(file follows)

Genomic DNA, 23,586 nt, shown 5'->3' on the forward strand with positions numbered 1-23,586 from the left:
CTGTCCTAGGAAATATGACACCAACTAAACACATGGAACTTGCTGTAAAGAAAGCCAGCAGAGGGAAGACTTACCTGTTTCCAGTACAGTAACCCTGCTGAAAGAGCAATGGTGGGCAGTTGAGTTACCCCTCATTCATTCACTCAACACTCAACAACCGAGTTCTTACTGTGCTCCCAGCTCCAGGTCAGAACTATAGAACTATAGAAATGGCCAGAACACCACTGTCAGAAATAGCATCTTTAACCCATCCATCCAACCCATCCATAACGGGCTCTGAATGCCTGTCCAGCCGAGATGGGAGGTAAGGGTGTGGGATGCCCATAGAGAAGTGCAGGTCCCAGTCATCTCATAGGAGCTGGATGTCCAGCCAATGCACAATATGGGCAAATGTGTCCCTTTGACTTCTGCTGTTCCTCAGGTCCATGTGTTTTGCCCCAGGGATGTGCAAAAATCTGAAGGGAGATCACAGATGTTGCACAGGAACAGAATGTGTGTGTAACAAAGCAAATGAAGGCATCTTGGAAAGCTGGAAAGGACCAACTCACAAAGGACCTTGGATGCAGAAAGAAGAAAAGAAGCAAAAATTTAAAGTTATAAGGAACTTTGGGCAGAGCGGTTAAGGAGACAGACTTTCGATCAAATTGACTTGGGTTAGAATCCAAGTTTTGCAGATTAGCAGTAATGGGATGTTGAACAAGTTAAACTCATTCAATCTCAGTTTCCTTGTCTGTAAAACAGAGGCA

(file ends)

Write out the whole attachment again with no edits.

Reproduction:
Genomic DNA, 23,586 nt, shown 5'->3' on the forward strand with positions numbered 1-23,586 from the left:
CTGTCCTAGGAAATATGACACCAACTAAACACATGGAACTTGCTGTAAAGAAAGCCAGCAGAGGGAAGACTTACCTGTTTCCAGTACAGTAACCCTGCTGAAAGAGCAATGGTGGGCAGTTGAGTTACCCCTCATTCATTCACTCAACACTCAACAACCGAGTTCTTACTGTGCTCCCAGCTCCAGGTCAGAACTATAGAACTATAGAAATGGCCAGAACACCACTGTCAGAAATAGCATCTTTAACCCATCCATCCAACCCATCCATAACGGGCTCTGAATGCCTGTCCAGCCGAGATGGGAGGTAAGGGTGTGGGATGCCCATAGAGAAGTGCAGGTCCCAGTCATCTCATAGGAGCTGGATGTCCAGCCAATGCACAATATGGGCAAATGTGTCCCTTTGACTTCTGCTGTTCCTCAGGTCCATGTGTTTTGCCCCAGGGATGTGCAAAAATCTGAAGGGAGATCACAGATGTTGCACAGGAACAGAATGTGTGTGTAACAAAGCAAATGAAGGCATCTTGGAAAGCTGGAAAGGACCAACTCACAAAGGACCTTGGATGCAGAAAGAAGAAAAGAAGCAAAAATTTAAAGTTATAAGGAACTTTGGGCAGAGCGGTTAAGGAGACAGACTTTCGATCAAATTGACTTGGGTTAGAATCCAAGTTTTGCAGATTAGCAGTAATGGGATGTTGAACAAGTTAAACTCATTCAATCTCAGTTTCCTTGTCTGTAAAACAGAGGCA